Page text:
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The man who claimed to be the first person to buy legal marijuana in Washington State, then lost his job when he appeared on TV, is apparently having a tough time finding new work.

Michael BoyerMike Boyer was the first person in line at a Spokane weed shop when it opened July 8, the first day of sales in Washington. He may have been the first in the state to buy weed from a store.

At the time, Boyer gave an interview to a local TV news outlet. When his story appeared nationwide, he was promptly fired by his employer from two separate jobs.

When the story resulted in a popular backlash, the employer rehired Boyer – but only to one of the jobs. And he hasn’t been able to pick up any hours working that job, he said.

“I can’t get a job,” Boyer said. “Everywhere I go, the employer goes, ‘you’re the weed guy. We saw you on the news.’”

Things aren’t as bad as they were. Boyer said he found a landscaping job in North Spokane in September. His boss doesn’t allow him to use weed – or talk about it – on the job. But the new employer didn’t bar Boyer from using pot at home.

That was a sticking point when Boyer applied to various jobs. He made it through a few initial interviews, but when he refused to take a drug test he was passed over. Boyer said he also tried to get a job in the cannabis industry but hasn’t heard back from anyone.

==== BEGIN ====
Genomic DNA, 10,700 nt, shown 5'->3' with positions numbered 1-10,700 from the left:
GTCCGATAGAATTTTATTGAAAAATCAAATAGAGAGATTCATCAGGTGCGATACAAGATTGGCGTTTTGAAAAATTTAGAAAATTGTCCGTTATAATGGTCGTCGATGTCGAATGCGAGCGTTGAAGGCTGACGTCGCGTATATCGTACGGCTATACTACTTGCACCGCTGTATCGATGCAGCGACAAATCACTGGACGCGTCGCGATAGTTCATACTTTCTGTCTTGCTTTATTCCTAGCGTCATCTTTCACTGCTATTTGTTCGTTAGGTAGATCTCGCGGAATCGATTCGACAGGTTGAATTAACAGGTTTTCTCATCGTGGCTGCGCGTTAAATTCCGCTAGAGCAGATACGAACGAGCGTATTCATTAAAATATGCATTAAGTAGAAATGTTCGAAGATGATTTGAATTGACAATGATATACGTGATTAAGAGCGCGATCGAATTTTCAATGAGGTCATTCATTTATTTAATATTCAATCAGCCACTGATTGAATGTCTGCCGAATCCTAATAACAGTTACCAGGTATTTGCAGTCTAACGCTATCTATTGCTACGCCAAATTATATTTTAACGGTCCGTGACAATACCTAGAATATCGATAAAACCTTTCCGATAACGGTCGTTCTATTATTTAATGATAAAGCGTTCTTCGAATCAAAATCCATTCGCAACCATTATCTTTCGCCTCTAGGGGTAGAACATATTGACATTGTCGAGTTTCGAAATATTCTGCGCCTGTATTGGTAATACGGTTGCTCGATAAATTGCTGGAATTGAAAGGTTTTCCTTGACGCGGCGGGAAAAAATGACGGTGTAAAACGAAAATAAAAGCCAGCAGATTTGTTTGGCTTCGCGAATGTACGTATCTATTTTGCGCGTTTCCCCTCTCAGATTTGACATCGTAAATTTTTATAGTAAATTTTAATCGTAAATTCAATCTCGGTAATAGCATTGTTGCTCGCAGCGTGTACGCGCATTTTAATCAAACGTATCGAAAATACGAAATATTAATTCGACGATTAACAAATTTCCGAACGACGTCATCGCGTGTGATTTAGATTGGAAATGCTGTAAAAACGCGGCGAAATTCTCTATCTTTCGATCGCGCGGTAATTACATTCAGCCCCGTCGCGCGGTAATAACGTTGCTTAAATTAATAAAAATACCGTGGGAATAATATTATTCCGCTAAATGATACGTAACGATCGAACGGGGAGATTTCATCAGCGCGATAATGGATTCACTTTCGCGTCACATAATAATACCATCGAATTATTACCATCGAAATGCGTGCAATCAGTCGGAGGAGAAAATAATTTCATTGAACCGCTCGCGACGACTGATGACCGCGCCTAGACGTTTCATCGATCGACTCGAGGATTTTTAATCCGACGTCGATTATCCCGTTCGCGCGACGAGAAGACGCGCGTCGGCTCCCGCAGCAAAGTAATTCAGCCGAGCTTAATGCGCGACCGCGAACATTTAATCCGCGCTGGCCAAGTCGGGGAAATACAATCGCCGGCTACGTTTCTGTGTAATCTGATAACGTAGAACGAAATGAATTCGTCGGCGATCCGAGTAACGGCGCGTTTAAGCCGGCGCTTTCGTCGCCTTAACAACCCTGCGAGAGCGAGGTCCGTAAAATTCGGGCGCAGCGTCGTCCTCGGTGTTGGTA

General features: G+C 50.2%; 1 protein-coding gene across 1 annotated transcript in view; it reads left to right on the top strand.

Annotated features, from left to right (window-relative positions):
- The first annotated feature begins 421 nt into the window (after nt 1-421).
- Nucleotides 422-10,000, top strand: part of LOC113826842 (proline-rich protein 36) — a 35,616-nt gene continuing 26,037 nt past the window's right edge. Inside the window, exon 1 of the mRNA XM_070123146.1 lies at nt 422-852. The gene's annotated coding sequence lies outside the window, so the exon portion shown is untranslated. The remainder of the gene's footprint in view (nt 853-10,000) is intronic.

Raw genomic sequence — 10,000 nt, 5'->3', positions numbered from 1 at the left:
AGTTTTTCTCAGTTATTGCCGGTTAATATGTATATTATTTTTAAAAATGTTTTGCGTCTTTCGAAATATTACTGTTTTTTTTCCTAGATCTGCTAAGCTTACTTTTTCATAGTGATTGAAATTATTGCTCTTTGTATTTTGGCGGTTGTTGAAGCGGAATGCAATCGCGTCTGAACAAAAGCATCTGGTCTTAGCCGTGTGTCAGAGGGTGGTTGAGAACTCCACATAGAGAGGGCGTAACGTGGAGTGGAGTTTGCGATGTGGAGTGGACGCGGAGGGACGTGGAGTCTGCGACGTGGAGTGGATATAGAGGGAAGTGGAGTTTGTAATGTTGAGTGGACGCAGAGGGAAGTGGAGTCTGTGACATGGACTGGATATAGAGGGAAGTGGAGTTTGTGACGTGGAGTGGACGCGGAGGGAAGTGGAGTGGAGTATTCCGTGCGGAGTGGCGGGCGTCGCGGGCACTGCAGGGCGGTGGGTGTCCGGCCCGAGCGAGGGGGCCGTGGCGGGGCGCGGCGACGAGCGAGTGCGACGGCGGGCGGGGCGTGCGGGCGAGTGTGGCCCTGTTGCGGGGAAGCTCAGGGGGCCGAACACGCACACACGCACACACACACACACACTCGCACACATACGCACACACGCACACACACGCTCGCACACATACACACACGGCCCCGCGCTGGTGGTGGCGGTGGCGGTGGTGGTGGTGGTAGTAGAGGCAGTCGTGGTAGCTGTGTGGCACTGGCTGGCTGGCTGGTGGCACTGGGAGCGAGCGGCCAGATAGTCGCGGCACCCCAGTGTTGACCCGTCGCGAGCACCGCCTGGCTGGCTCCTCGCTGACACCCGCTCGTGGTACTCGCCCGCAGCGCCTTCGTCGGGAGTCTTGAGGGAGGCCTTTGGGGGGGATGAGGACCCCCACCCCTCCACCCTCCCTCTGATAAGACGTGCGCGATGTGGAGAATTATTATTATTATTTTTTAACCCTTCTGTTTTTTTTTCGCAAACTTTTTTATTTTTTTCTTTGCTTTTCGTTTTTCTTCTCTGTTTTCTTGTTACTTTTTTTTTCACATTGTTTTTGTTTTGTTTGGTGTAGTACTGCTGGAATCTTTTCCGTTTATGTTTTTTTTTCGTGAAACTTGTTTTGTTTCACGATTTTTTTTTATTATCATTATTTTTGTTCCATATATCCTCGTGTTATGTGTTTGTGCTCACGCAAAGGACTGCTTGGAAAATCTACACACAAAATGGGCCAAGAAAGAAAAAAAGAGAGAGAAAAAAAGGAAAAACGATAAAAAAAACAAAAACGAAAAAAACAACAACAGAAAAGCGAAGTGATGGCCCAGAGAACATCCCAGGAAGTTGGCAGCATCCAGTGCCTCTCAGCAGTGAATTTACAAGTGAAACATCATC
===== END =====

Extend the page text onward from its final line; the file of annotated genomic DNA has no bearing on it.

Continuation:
“I just wish someone in the movement would pick me up,” he said.

Weed has been legal in Washington since last year, and stores have been sprouting across the state since July. But employers are allowed to ban drug use of any kind at any time by their workers. They can require drug tests and fire legal users.

This isn’t the first time an employee has been fired for using weed that’s perfectly legal. In Colorado, the state attorney general announced this summer that businesses have the right to fire workers who consume pot.

Marijuana SmokingA quadriplegic in Colorado, Brandon Coats, has sought unsuccessfully get his job back after he was fired from Dish Network for using medical marijuana off duty. A state appellate court rejected his argument that employers can’t fire people for doing something legal in their own time.

Boyer’s landscaping job is only part-time, though he’s hopeful it will turn into a full-time position. He said his cannabis use has never interfered with his work ethic.

“It’s never been a problem in the past,” he said. “I just need the opportunity to prove myself. Don’t judge a book by its cover.”

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About the Author: Matt Brooks

Matt is a journalist from San Francisco who has specialized in marijuana policy for more than six years.

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